In an interview with daily Eesti Päevaleht published on Tuesday, former president Toomas Hendrik Ilves pointed to the upcoming elections in Germany, France, and the Netherlands, saying that undemocratic regimes might try to influence them. Ilves also commented on the events surrounding his company, OÜ Ermamaa.
Events in 2017 will shape the world for years to come
Asked about the United States’ next president and the worries that Estonia might not have as great a friend in the White House anymore, Ilves said that the next administration’s foreign policy would become clear once it took over, and that he would wait until that happened.
Estonia would have to go on investing at least 2% of its gross domestic product in national defense, Ilves said, pointing out that Trump’s attitude in the matter was nothing new. Already in 2011 after the visit of U.S. Defense Secretary Robert Gates, it had been clear that any country who didn’t meet this goal would find it difficult to deal with the U.S. Congress, he added.
The new year would be very important and influence the world for a long time to come, with elections in Germany, France, the Netherlands, all places where extremist parties were reaching for power. Undemocratic regimes could be working in their favor, using cyber attacks as well as disinformation, Ilves said. The situation in East Ukraine, and Russia’s continuing refusal to follow the Minsk accords would remain hot topics as well.
A simple matter blown out of proportion
Ilves was also asked about his company, OÜ Ermamaa. The company planned to add a tourism farm to Ilves’ family home in the Estonian countryside, but after Ilves was elected president in 2006, those plans became unrealistic, as the necessary security measures made it impossible to run an accommodation establishment there.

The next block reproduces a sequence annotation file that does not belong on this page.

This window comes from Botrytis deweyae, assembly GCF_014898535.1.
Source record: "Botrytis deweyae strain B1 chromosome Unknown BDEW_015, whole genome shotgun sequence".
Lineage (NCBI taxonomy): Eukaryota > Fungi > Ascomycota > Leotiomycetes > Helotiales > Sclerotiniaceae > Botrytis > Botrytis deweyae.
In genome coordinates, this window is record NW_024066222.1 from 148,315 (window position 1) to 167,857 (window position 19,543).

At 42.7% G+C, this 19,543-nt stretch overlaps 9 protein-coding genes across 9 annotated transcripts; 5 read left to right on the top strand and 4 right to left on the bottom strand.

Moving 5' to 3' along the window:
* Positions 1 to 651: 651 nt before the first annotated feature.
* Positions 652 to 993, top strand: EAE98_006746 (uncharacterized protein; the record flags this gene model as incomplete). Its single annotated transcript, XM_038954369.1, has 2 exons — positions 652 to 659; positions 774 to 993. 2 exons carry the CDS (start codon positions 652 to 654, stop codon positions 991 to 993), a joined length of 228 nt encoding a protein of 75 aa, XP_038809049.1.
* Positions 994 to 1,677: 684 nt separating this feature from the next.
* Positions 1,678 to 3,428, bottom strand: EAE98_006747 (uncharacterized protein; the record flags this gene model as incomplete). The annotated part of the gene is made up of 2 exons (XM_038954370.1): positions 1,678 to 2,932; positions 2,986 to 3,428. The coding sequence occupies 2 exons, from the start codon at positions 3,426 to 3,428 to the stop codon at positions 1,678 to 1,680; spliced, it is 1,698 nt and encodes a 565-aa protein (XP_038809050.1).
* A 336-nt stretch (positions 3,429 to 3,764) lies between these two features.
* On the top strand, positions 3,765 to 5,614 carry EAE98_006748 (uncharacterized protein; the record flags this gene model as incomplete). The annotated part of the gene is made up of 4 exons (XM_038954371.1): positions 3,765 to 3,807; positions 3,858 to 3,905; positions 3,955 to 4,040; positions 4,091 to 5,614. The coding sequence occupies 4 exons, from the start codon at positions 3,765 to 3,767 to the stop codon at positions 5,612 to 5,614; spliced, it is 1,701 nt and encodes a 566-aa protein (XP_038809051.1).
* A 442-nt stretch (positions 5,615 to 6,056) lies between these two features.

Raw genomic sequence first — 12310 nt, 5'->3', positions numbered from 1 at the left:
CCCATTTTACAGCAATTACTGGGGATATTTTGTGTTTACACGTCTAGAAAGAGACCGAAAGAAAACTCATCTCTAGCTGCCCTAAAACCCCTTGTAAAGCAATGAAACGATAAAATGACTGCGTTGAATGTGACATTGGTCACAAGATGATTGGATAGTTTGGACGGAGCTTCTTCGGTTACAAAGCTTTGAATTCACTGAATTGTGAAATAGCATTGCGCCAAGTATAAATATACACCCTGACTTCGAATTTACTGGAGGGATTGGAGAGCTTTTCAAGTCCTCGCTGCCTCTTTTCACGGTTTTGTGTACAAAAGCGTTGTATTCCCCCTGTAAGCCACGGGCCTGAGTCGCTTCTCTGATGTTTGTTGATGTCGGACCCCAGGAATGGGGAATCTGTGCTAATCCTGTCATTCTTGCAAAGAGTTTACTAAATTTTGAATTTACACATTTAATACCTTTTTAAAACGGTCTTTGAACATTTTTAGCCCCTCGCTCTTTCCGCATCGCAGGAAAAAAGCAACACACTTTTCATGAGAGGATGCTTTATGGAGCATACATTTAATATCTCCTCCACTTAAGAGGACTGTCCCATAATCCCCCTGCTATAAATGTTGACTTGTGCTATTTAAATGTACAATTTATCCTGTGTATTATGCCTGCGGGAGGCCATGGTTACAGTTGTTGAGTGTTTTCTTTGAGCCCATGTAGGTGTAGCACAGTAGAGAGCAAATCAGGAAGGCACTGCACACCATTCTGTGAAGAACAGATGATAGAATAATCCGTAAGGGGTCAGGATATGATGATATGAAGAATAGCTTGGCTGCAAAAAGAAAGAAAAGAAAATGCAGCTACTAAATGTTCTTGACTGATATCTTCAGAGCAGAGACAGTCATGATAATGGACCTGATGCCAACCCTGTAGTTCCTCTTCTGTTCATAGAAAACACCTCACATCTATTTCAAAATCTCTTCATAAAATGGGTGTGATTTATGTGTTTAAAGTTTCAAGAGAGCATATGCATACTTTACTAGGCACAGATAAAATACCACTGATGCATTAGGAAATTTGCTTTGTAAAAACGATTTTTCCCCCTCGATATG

In his interview with Päevaleht, Ilves said that Ermamaa had been his ex-wife’s project. He had restored his family home with his own money, then at the time his wife wanted to add a tourism farm to it. He was elected president, the project didn’t materialize, and then they had divorced, and he chose not to go ahead with his ex-wife’s business plan, Ilves said.
Criticism of Ermamaa was mainly connected with the fact that a grant the company had received when it belonged to Ilves’ then-wife, Evelin Ilves, was never put to its intended purpose, as there had never been a tourism farm in actual operation. A decision made in 2012 and upheld in 2016 by Enterprise Estonia required the company, now owned by Toomas Hendrik Ilves, to pay back just 10% of the original €190,392 grant.
The matter led to investigations by the Ministry of Finance as well as the Riigikogu’s Anti-Corruption Select Committee. An audit by the ministry as well as an independent private audit commissioned by Enterprise Estonia followed. The ministry found Ermamaa needed to pay back more money than initially agreed, as they might have to pay the whole sum of the grant back to the European Commission, seeing as it had in fact been misappropriated.
Ilves said that he was sorry that the people involved in the matter had had such bad press. The matter had in fact been very simple, but blown out of proportion, and the accusations towards people like then-CEO Maria Alajõe of Enterprise Estonia, Siim Raie, who headed the Office of the President at the time, and Hanno Tomberg, Enterprise Estonia’s CEO who was forced to step down last year, were unfair and had been freely invented.
Next: Stanford and the Munich Security Conference
Ilves will soon take up work as a guest lecturer at Stanford University’s Freeman-Spogli Institute for International Studies. In between he would be busy with his position on the advisory board of the Munich Security Conference, to which he was appointed last year. Beginning July he would then be working at Stanford’s Hoover Institution, where he would write, and give lectures and seminars, Ilves said.
His subjects of choice would be information technology as well as security and foreign policy, Ilves said, which he had always been interested in, and which he considered to be important in the 21st century. German worries that the same kind of fake news and misinformation that had influenced the U.S. presidential election might also affect their own upcoming elections were an example.
Editor: Editor: Dario Cavegn